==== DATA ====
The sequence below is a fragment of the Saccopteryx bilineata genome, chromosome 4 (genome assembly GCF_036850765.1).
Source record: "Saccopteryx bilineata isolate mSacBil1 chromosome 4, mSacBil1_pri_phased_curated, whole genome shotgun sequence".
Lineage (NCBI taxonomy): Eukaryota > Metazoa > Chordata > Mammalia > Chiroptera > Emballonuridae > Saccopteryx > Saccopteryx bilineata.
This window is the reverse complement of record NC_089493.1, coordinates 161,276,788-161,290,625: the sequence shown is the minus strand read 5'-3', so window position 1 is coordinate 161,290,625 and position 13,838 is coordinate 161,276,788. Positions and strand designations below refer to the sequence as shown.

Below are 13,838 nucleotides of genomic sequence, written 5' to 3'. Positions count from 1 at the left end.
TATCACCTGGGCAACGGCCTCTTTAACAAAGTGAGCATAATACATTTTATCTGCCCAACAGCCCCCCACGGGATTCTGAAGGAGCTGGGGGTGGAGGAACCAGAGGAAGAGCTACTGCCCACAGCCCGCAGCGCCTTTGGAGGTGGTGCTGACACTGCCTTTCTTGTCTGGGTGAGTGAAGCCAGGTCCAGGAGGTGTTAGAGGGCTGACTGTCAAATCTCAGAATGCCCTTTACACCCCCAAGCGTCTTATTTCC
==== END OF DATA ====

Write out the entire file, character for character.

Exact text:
The sequence below is a fragment of the Saccopteryx bilineata genome, chromosome 4 (genome assembly GCF_036850765.1).
Source record: "Saccopteryx bilineata isolate mSacBil1 chromosome 4, mSacBil1_pri_phased_curated, whole genome shotgun sequence".
Lineage (NCBI taxonomy): Eukaryota > Metazoa > Chordata > Mammalia > Chiroptera > Emballonuridae > Saccopteryx > Saccopteryx bilineata.
This window is the reverse complement of record NC_089493.1, coordinates 161,276,788-161,290,625: the sequence shown is the minus strand read 5'-3', so window position 1 is coordinate 161,290,625 and position 13,838 is coordinate 161,276,788. Positions and strand designations below refer to the sequence as shown.

Below are 13,838 nucleotides of genomic sequence, written 5' to 3'. Positions count from 1 at the left end.
TATCACCTGGGCAACGGCCTCTTTAACAAAGTGAGCATAATACATTTTATCTGCCCAACAGCCCCCCACGGGATTCTGAAGGAGCTGGGGGTGGAGGAACCAGAGGAAGAGCTACTGCCCACAGCCCGCAGCGCCTTTGGAGGTGGTGCTGACACTGCCTTTCTTGTCTGGGTGAGTGAAGCCAGGTCCAGGAGGTGTTAGAGGGCTGACTGTCAAATCTCAGAATGCCCTTTACACCCCCAAGCGTCTTATTTCC